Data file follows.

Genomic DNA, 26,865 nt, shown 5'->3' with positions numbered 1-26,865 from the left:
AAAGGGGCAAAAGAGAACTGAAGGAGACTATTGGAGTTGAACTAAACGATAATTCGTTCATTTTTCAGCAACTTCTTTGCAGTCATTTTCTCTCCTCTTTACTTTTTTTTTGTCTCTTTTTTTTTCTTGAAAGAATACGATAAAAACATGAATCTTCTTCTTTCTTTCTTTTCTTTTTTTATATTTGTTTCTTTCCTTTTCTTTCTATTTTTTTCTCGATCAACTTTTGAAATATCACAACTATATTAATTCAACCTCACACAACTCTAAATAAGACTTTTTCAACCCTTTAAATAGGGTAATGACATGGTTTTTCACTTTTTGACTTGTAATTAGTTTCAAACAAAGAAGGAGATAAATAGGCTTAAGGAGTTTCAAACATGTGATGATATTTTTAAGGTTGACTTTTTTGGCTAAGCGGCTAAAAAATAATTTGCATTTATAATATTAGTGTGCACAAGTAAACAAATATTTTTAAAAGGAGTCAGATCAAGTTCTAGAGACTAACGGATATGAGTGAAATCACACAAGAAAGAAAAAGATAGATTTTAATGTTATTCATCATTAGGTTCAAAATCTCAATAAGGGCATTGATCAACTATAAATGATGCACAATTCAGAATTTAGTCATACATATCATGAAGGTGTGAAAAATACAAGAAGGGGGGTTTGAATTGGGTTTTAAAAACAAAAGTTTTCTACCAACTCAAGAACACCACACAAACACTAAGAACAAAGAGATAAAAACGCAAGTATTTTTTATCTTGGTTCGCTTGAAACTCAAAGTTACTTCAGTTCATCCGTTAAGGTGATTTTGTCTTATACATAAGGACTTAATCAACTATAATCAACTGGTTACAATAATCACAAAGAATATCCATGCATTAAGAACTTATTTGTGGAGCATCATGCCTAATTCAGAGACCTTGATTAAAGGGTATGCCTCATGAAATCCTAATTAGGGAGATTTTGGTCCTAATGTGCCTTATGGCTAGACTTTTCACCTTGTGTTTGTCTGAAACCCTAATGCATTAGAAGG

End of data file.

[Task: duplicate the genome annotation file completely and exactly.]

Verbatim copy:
Genomic DNA, 26,865 nt, shown 5'->3' with positions numbered 1-26,865 from the left:
AAAGGGGCAAAAGAGAACTGAAGGAGACTATTGGAGTTGAACTAAACGATAATTCGTTCATTTTTCAGCAACTTCTTTGCAGTCATTTTCTCTCCTCTTTACTTTTTTTTTGTCTCTTTTTTTTTCTTGAAAGAATACGATAAAAACATGAATCTTCTTCTTTCTTTCTTTTCTTTTTTTATATTTGTTTCTTTCCTTTTCTTTCTATTTTTTTCTCGATCAACTTTTGAAATATCACAACTATATTAATTCAACCTCACACAACTCTAAATAAGACTTTTTCAACCCTTTAAATAGGGTAATGACATGGTTTTTCACTTTTTGACTTGTAATTAGTTTCAAACAAAGAAGGAGATAAATAGGCTTAAGGAGTTTCAAACATGTGATGATATTTTTAAGGTTGACTTTTTTGGCTAAGCGGCTAAAAAATAATTTGCATTTATAATATTAGTGTGCACAAGTAAACAAATATTTTTAAAAGGAGTCAGATCAAGTTCTAGAGACTAACGGATATGAGTGAAATCACACAAGAAAGAAAAAGATAGATTTTAATGTTATTCATCATTAGGTTCAAAATCTCAATAAGGGCATTGATCAACTATAAATGATGCACAATTCAGAATTTAGTCATACATATCATGAAGGTGTGAAAAATACAAGAAGGGGGGTTTGAATTGGGTTTTAAAAACAAAAGTTTTCTACCAACTCAAGAACACCACACAAACACTAAGAACAAAGAGATAAAAACGCAAGTATTTTTTATCTTGGTTCGCTTGAAACTCAAAGTTACTTCAGTTCATCCGTTAAGGTGATTTTGTCTTATACATAAGGACTTAATCAACTATAATCAACTGGTTACAATAATCACAAAGAATATCCATGCATTAAGAACTTATTTGTGGAGCATCATGCCTAATTCAGAGACCTTGATTAAAGGGTATGCCTCATGAAATCCTAATTAGGGAGATTTTGGTCCTAATGTGCCTTATGGCTAGACTTTTCACCTTGTGTTTGTCTGAAACCCTAATGCATTAGAAGG